Kevin Rudd is much talked about in the press as a potential leader of the parliamentary Labor Party but his one main drawback is rarely mentioned in the stories out of Canberra. Most of Mr Rudd’s Caucus colleagues don’t actually like him much as a person.

Now this is not something that gossipy backbenchers often mention to journalists. In the incestuous world of the house on the hill there is always the danger that critical off-the-record comments will get back to the person being criticised. Mr Rudd may not be liked but that does not mean those who do not like his style want him to be aware of their sentiments. He is, after all, one of the few potential successors to Kim Beazley and having a future leader offside for no good purpose is not a good career move.

So while the view that the Labor foreign affairs spokesman is a smooth, glib, cold fish of a man whose Christian devoutness separates him from the social liberalism of most in the Labor Party goes largely unmentioned, it is very much present within the Caucus.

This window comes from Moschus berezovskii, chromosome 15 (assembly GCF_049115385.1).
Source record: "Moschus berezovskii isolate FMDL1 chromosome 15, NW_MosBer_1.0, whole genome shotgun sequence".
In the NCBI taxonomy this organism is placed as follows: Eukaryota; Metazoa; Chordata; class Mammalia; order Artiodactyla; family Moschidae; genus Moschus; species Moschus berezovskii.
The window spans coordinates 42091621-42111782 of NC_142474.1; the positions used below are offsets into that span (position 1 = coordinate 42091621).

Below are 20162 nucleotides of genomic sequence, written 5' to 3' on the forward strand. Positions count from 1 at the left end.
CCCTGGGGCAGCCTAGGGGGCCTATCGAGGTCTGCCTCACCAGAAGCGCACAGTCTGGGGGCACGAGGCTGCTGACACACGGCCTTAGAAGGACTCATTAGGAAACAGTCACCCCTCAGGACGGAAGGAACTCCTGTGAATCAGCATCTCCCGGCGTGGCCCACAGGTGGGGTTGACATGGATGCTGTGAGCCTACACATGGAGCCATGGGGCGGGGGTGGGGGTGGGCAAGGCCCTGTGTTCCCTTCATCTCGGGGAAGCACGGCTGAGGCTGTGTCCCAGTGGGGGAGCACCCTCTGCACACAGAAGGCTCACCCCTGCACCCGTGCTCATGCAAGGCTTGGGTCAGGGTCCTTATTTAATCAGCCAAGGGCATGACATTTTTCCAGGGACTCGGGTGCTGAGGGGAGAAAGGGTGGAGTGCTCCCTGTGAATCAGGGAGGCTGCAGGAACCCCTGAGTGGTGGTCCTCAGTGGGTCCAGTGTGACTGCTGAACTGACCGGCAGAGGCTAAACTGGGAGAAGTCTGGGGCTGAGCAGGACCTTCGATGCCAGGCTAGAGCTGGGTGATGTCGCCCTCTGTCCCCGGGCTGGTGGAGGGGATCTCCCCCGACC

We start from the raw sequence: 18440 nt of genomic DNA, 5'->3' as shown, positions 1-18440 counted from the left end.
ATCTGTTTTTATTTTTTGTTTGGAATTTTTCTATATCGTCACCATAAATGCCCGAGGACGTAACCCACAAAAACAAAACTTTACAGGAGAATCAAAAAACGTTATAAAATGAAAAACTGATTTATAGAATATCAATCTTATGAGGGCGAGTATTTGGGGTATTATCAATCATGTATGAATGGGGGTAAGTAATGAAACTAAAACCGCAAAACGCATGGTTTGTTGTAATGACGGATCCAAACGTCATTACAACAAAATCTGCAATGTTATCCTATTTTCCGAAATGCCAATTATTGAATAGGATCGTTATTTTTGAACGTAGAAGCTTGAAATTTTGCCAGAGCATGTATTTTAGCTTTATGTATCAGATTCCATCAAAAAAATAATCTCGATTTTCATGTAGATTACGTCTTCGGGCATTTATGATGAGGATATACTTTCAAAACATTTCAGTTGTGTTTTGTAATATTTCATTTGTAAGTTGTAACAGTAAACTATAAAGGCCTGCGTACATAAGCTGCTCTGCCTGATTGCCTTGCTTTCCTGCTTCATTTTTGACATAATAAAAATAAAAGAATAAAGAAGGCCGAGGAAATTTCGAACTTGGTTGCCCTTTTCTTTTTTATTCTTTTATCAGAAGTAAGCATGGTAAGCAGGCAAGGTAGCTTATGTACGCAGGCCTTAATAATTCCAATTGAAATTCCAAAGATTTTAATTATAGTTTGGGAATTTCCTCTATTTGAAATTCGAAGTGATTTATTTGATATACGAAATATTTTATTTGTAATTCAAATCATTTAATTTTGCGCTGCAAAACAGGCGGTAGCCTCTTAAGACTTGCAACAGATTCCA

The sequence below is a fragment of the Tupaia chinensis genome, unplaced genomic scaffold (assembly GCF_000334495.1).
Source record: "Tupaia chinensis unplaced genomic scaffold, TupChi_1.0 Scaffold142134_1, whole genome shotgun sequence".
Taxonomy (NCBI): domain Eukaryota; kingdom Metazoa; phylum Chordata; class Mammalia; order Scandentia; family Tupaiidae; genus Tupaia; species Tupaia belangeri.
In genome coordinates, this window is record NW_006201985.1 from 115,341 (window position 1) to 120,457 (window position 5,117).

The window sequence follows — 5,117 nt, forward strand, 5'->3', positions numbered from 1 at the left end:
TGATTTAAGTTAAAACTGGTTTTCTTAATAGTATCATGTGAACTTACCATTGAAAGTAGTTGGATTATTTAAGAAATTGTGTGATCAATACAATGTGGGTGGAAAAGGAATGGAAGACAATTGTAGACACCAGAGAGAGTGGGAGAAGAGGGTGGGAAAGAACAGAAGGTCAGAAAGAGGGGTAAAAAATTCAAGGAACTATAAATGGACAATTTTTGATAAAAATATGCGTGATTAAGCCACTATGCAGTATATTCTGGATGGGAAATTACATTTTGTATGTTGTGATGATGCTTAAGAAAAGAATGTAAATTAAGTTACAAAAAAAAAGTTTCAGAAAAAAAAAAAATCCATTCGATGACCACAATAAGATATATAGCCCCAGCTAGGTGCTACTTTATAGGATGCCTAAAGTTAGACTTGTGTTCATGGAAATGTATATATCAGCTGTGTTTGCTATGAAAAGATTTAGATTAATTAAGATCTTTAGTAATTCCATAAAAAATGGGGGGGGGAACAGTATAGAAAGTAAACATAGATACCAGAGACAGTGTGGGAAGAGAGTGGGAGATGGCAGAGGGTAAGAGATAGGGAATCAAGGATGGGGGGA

So too is a growing realisation that if Labor is not doing as well in the opinion polls as might be expected it is because the two main weapons in Labor’s attack on the Howard Government, criticism of the Australian involvement in the Iraq war and the related AWB scandal, have not registered with the Australian people. Yet it is Mr Rudd who has wielded those weapons.

Rarely has an MP other than a Party Leader been given so much of question time to press his causes as Mr Rudd has had this year. Rarely has such a concerted effort in the forums of parliament produced so little result.

If Kim Beazley is suffering because his party thinks it should be further in front in the polls, the real criticism of him should be that he miscalculated in thinking that clever sound bites for the television by his foreign affairs spokesman would rattle a man like John Howard. Mr Beazley put his faith in the wrong issues as well as the wrong man.

Under these circumstances, replacing one failure with another would be perverse, even by Labor Party standards.

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Peter Fray
Peter Fray
Editor-in-chief of Crikey
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